The Mystery of Metamorphosis by Frank Ryan
A Scientific Detective Story

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Metamorphosis has intrigued human observers for thousands of years. While everyone knows this trick of nature transforms caterpillars into butterflies, fewer are aware that this process of transformation also occurs in many other insect species, as well as in amphibians and-in its greatest diversity-in marine creatures. Still, despite its widespread occurrence, metamorphosis has largely remained a mystery-not just to the people who watch gorgeous orange Monarchs emerge from green caterpillars once ensconced in cocoons, but also to the scientists who have tried to unravel just how the transformation works. In Metamorphosis, Frank Ryan delves into the mystery headfirst, showcasing surprising new ideas that are shaking established science.

Ryan recounts how the intricate physiology of metamorphosis has slowly revealed its secrets. He brings the work of pioneering scientists-such as Jean-Henri Fabre, Vincent Wigglesworth, and Carroll Williams-to life as they explore the inner workings of the insect world. We also meet contemporary scientist Don Williamson, whose work on sea urchins and other ocean-going animals led him to a theory of larval development that challenge some of the longest-held beliefs in evolution-including those that date back to Darwin's time. Williamson, whose revelations have launched huge debates in science, has risked being labeled an iconoclast for encouraging people to think differently about how species evolve-a process, he says, that is not as linear as we've believed, and that involves not just mutation but also hybridizaton.

A character as enchanting as metamorphosis itself, Williams exemplifies the importance of questioning time-honored beliefs. Through his work and those of the other monumental scientists in this book, we come closer to understanding the ancient and miraculous transformation of juvenile life forms into beautiful and complex adult insects and animals.


About Frank Ryan

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Scientist and author Frank Ryan, a former physician, is the author of Virolution, Tuberculosis: The Greatest Story Never Told-The Search for the Cure and the New Global Threat(a New York TimesNonfiction Book of the Year), Virus X: Tracking the New Killer Plagues, and Darwin's Blind Spot: Evolution Beyond Natural Selection, among others. He's a leading voice on the role of viruses in evolution and an Honorary Research Fellow at the University of Sheffield, in the United Kingdom, where he focuses on developing his evolutionary concepts and helps translate evolutionary science into medicine practice. He lives in England, and lectures frequently across Europe and in the United States.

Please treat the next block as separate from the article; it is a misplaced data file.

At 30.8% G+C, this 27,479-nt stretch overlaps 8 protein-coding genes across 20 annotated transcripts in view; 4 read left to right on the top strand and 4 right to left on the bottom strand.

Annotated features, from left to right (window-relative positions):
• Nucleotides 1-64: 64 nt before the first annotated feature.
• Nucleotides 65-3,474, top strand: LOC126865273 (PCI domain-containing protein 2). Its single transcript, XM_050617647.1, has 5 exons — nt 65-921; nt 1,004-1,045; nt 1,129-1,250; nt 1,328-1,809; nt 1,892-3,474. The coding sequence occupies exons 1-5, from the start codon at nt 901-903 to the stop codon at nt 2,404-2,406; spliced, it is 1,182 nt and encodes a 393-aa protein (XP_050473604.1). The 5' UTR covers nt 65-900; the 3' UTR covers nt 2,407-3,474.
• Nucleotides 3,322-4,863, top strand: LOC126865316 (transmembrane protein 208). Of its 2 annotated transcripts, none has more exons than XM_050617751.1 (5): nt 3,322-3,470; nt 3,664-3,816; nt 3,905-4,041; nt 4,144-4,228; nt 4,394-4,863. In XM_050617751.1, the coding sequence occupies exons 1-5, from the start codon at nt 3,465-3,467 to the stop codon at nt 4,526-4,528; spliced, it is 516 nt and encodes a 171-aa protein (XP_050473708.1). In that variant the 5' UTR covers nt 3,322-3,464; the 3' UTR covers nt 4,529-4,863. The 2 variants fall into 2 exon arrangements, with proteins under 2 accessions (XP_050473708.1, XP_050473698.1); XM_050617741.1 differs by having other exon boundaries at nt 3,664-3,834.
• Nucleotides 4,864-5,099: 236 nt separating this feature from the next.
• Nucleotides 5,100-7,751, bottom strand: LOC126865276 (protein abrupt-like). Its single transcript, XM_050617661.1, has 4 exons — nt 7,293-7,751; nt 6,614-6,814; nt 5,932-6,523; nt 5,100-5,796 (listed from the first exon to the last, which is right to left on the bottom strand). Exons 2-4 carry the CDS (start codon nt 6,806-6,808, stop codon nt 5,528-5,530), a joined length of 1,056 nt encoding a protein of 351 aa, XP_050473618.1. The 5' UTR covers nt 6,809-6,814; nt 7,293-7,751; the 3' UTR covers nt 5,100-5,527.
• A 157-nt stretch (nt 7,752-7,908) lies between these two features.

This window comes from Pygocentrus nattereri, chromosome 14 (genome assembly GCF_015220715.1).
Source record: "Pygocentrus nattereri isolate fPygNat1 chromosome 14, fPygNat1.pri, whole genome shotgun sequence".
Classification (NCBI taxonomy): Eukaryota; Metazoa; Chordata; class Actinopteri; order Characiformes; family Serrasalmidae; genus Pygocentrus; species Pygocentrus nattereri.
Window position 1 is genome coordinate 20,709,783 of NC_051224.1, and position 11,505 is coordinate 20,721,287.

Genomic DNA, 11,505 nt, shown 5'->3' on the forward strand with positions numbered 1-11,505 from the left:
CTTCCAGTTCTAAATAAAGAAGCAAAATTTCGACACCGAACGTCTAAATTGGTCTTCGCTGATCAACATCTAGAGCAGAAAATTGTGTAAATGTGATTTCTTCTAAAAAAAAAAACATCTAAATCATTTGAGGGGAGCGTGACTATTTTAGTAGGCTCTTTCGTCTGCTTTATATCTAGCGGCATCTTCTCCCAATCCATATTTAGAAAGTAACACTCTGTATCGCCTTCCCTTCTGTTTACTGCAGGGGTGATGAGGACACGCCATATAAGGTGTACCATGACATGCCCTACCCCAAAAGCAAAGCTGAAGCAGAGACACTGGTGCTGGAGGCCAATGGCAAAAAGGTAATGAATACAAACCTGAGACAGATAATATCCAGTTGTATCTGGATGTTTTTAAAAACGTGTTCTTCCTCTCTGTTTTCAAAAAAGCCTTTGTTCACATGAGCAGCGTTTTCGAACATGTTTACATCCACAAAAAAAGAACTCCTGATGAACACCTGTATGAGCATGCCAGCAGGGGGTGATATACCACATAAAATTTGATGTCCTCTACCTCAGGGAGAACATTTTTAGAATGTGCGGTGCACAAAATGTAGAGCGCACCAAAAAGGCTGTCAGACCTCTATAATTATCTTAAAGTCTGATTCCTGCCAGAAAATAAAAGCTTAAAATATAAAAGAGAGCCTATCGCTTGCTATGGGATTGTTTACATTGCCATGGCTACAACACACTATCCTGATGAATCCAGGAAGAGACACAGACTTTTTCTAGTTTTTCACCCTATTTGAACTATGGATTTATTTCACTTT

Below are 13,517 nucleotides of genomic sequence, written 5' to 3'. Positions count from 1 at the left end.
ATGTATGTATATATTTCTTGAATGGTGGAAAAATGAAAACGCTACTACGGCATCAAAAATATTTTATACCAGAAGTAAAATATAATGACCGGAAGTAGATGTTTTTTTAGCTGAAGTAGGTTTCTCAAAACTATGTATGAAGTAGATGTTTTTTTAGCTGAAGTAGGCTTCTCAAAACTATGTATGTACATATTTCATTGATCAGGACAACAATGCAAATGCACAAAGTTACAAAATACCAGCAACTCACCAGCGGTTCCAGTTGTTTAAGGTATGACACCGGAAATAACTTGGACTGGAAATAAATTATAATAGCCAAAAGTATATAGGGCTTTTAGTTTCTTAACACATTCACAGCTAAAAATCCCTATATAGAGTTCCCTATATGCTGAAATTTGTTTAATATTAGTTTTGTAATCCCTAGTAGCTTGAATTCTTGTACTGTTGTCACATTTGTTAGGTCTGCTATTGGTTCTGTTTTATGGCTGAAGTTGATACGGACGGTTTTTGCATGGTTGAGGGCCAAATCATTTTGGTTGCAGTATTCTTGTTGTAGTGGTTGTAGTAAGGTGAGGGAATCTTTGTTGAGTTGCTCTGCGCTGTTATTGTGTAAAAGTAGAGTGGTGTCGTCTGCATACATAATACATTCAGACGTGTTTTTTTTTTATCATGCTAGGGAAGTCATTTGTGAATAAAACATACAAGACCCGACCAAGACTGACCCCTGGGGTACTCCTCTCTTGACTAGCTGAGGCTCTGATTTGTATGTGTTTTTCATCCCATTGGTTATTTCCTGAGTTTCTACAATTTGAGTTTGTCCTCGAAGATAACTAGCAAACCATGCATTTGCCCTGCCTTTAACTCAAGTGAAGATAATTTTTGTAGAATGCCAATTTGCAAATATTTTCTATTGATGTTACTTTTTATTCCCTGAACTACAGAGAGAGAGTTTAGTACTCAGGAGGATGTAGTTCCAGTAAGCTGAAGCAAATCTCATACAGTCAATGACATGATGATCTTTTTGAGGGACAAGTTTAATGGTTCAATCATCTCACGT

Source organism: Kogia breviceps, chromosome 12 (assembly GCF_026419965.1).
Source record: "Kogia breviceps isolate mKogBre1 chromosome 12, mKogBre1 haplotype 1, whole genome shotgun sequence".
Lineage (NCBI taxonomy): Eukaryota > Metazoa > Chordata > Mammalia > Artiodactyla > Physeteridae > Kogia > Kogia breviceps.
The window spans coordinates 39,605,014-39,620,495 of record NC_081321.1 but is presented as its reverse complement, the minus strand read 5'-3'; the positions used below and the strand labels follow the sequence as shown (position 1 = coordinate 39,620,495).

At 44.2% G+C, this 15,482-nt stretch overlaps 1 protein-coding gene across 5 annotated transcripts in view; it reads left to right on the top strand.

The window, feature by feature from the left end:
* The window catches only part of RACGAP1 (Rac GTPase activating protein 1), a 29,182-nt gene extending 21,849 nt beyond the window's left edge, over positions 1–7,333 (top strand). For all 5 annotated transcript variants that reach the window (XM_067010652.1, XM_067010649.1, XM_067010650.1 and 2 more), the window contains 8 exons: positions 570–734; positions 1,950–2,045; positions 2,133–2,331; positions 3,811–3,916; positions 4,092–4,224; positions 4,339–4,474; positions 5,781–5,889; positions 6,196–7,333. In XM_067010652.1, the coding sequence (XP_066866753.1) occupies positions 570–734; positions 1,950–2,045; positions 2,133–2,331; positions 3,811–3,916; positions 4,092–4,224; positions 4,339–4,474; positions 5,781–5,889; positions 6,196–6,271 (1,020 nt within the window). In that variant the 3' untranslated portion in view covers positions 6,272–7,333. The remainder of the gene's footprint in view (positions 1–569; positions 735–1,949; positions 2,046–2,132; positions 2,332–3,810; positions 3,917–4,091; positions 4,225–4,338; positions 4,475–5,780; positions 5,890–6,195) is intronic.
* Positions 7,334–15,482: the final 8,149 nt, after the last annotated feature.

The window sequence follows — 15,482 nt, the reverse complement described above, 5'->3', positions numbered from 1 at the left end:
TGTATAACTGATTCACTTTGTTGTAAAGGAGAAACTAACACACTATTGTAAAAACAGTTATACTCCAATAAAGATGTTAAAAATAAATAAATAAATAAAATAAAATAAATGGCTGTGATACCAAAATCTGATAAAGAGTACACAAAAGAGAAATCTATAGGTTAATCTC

Published April 7, 2011 by Chelsea Green Publishing. 325 pages
Genres: Nature & Wildlife, Science & Math, Professional & Technical. Non-fiction

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Publishers Weekly

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Metamorphosis, or the dramatic physical change from one life stage to another (such as with insects and amphibians), is one of nature's most fascinating enigmas.

Mar 21 2011 | Read Full Review of The Mystery of Metamorphosis:...


Donald Williamson has been studying for decades the larval forms of various sea creatures, including sea stars, brittle stars, sea urchins, and sea squirts.

Aug 19 2011 | Read Full Review of The Mystery of Metamorphosis:...

Washington Independent Review of Books

The failure of Frank Ryan’s book The Mystery of Metamorphosis, which tackles a fascinating subject, is that its central thesis is framed around a hypothesis that has already been roundly rejected by the scientific community — not that a layperson would know it by reading the book, which falsely e...

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Williams proposed that metamorphosis was the “joining of genomes of completely different species in new.” In reading two of Frank Ryan’s books, Virolution and The Mystery of Metamorphosis, I’ve come to understand that scientific concepts and theories are constantly evolving.

Jul 07 2011 | Read Full Review of The Mystery of Metamorphosis:...


Even so, the informed reader will be left wondering about the inadequate genetic testing of one of the central themes in the book: Don Williamson’s controversial theory of larval transfer, which proposes that metamorphosis arose through hybridisation of distinctly different species.

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